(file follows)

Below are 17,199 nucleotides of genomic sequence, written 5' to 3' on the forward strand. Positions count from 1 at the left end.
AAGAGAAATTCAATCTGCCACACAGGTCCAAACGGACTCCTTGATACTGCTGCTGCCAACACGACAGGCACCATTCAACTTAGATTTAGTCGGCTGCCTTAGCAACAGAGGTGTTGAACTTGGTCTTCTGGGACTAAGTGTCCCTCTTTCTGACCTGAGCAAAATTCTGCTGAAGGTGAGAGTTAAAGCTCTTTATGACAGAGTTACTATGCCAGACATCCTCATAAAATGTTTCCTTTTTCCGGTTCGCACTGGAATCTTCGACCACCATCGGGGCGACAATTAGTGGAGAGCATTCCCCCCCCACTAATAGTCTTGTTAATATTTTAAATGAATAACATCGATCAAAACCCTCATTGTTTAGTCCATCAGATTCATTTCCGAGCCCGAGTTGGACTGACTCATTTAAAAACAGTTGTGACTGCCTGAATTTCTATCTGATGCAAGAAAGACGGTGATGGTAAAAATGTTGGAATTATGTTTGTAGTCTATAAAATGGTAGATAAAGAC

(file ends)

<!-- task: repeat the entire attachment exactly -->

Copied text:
Below are 17,199 nucleotides of genomic sequence, written 5' to 3' on the forward strand. Positions count from 1 at the left end.
AAGAGAAATTCAATCTGCCACACAGGTCCAAACGGACTCCTTGATACTGCTGCTGCCAACACGACAGGCACCATTCAACTTAGATTTAGTCGGCTGCCTTAGCAACAGAGGTGTTGAACTTGGTCTTCTGGGACTAAGTGTCCCTCTTTCTGACCTGAGCAAAATTCTGCTGAAGGTGAGAGTTAAAGCTCTTTATGACAGAGTTACTATGCCAGACATCCTCATAAAATGTTTCCTTTTTCCGGTTCGCACTGGAATCTTCGACCACCATCGGGGCGACAATTAGTGGAGAGCATTCCCCCCCCACTAATAGTCTTGTTAATATTTTAAATGAATAACATCGATCAAAACCCTCATTGTTTAGTCCATCAGATTCATTTCCGAGCCCGAGTTGGACTGACTCATTTAAAAACAGTTGTGACTGCCTGAATTTCTATCTGATGCAAGAAAGACGGTGATGGTAAAAATGTTGGAATTATGTTTGTAGTCTATAAAATGGTAGATAAAGAC